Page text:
The terrestrial world of the tortoise and underworld of the lava tubes meet at Los Gemelos (the twins). These two large sinkholes craters were formed by collapsed lava tubes. The contrast between the marine desert coast and verdant Lost World look of the highlands is most striking here and you can easily encounter rain even when sun is shining a half an hour away at the coast. Los Gemelos are surrounded by a Scalesia forest. Scalesia is endemic to Galapagos and many endemic and native species call the forest home. This is an excellent place to view some of Darwin’s famous finches along with the elusi ve and dazzling vermillion flycatcher. We return to Puerto Ayora with time for shopping, visiting an internet café or simply enjoying this little port town near the edge of the world.

Thursday, Darwin Station & Puerto Ayora

Hood is the southernmost island of the archipelago, and is one of the most popular due to the breathtaking variation and sheer number of fauna that greet visitors along with well known Gardner Bay. The giant tortoise was reintroduced to Hood in the 1970’s and counts as one of the park’s great success stories. They reside in an off-limits area.

The quantity and variety of wildlife at Punta Suarez is remarkable. Sea lions surf the waves beyond the breakwater landing, and tiny pups are known to greet your toes upon arrival. A few steps inland is a colorful variety of marine iguana in the Galapagos. They bear distinctive red and black markings, some with a flash of turquoise running down their spine. They nap in communal piles or cling to the rocks for warmth. The trail then takes us beside the western edge of the island where masked boobies (also known as Nazca boobies) nest along the cliff’s edge. The trail descends to a rocky beach before rising to an open area where you may see a large gathering of nesting blue-foot boobies. Galapagos doves, cactus finch and mocking birds forage nearby, unconcerned by human presence. Both lava and swallow-tailed gulls, with their red ringed eyes, sit atop the cliffs in company with marine iguanas.

The trail continues to the high cliff edge of the southern shore; below, a shelf of black lava reaches out into the surf where a blowhole shoots a periodic geyser of salt water into the air. Further east along the cliff is the Albatross Airport where waved albatross line up to launch their great winged bodies from the cliffs, soaring out over the dramatic shoreline of crashing waves and driven spray. These are the largest birds you will see in the Galapagos with wingspans up to 2.25 m or 7.4 ft. They are the only species of albatross exclusive to the tropics. In the trees set back from the cliff is one of only two places in the world where the waved albatross nests. The 12,000 pairs that inhabit Hood Island comprise all but a tiny fraction of the world’s population of this species. Lucky visitors can watch courtship ‘fencing’ done with great yellow beaks. Large, fluffy, perfectly camouflaged chicks adorn nests on the ground nearby. The Albatross lay their eggs from April through June though they can be seen fencing long after that. Eggs take two months to hatch. Hungry chicks can eat up to 2 kg (4.4 lb) a day which keeps their parents busy. By December the chicks are fully grown and ready to set out on their own in January. Pairs mate for life.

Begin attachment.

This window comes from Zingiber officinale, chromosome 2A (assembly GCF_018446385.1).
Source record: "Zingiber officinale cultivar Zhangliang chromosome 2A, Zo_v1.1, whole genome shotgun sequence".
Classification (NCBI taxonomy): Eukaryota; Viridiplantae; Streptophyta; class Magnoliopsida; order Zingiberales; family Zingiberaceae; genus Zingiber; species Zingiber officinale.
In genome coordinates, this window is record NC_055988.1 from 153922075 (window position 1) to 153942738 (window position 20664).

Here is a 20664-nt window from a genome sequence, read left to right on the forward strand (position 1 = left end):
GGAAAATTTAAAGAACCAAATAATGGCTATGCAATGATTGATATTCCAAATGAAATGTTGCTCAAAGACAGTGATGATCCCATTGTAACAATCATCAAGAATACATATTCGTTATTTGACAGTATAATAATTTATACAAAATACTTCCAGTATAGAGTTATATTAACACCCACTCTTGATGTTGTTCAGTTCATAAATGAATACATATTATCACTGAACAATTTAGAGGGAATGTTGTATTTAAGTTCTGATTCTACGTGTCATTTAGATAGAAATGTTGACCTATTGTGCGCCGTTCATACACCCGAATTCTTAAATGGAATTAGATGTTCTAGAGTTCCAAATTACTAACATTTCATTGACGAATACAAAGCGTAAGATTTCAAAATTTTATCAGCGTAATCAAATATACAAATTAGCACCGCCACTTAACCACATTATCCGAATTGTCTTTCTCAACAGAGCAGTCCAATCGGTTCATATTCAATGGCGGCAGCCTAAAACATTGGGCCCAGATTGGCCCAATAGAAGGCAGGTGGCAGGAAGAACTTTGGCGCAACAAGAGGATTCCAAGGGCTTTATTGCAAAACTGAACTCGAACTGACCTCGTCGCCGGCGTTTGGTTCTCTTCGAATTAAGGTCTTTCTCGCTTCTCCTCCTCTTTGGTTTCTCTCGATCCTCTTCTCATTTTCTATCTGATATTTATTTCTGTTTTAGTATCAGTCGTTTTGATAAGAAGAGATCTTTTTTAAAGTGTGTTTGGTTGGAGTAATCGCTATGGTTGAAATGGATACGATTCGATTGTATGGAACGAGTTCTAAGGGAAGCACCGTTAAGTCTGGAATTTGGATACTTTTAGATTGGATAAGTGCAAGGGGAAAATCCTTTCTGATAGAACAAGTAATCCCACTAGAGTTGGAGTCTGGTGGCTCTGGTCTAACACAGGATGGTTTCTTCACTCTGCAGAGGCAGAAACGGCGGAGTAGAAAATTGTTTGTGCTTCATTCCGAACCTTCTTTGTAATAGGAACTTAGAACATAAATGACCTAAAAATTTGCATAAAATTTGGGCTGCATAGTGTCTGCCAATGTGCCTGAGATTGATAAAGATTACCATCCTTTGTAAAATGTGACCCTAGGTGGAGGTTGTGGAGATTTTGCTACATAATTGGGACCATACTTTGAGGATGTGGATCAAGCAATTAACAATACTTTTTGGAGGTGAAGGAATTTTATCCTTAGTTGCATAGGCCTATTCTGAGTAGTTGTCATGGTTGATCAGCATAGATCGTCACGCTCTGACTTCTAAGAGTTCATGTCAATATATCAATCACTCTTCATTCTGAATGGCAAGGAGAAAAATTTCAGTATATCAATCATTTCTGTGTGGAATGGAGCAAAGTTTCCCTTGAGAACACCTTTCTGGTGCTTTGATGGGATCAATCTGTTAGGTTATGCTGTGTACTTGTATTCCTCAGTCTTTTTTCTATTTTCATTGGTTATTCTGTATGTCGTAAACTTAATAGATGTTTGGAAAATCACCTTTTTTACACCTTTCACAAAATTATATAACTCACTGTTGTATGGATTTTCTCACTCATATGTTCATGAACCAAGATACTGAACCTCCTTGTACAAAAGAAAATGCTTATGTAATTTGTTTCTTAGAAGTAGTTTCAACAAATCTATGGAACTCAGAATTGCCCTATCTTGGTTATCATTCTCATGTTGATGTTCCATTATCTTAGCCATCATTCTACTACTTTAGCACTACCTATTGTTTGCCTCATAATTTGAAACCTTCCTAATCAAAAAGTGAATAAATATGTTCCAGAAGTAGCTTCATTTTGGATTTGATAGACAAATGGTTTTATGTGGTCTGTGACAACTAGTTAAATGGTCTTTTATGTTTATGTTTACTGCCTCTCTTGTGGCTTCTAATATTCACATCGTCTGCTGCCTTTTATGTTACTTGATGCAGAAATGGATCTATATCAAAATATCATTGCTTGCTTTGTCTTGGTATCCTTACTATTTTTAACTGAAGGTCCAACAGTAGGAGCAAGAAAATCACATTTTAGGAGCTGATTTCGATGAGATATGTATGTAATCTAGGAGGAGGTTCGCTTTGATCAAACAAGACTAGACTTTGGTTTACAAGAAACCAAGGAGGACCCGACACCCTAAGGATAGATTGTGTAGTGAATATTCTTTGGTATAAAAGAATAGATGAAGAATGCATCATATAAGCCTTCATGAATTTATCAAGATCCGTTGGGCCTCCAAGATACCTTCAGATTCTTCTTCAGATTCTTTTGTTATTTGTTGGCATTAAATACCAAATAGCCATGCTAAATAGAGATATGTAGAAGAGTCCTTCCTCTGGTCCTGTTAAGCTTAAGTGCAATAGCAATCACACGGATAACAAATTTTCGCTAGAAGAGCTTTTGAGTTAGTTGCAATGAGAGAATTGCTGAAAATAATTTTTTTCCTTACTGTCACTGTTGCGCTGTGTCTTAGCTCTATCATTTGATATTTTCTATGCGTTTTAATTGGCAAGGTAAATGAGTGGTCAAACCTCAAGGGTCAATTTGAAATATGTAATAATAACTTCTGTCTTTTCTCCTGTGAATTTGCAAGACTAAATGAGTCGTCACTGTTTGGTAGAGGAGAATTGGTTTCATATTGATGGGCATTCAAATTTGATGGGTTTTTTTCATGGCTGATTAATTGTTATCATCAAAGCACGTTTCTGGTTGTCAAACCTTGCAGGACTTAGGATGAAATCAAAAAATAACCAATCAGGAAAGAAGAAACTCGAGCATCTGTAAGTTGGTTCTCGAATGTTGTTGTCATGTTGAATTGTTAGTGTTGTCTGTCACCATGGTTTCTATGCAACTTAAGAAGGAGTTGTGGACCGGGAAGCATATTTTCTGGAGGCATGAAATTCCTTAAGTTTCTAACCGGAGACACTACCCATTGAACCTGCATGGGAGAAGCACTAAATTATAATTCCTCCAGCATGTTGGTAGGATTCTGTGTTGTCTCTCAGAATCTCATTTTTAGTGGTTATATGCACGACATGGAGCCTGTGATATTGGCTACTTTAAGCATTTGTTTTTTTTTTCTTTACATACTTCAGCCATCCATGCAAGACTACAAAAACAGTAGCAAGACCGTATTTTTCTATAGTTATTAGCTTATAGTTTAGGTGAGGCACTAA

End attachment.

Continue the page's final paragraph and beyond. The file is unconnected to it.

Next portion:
On the northeastern shore of Hood, Gardner Bay offers a magnificent long white sandy beach, where colonies of sea lions laze in the sun, sea turtles swim offshore and inquisitive mockingbirds boldly investigate new arrivals. You will be lured from the powdery white sand into the turquoise water for a swim, but just a little further off-shore the snorkeling by Gardner Island offers peak encounters with playful young sea lions and schools of surprisingly large tropical fish, including yellow tailed surgeonfish, king angelfish and bump-head parrot fish. The young sea lions like to snack and play along Gardner Island’s sea cliff. They dart up from the depths, playfully show off their skills and then disappear. Sleepy white-tipped reef sharks can also be seen napping on the bottom. Gardner Bay and Islet also offer inviting waters for those interested in kayaking. For all who visit here, Española is a highlight of the Galápagos.

Friday, Punta Suarez & Gardner Bay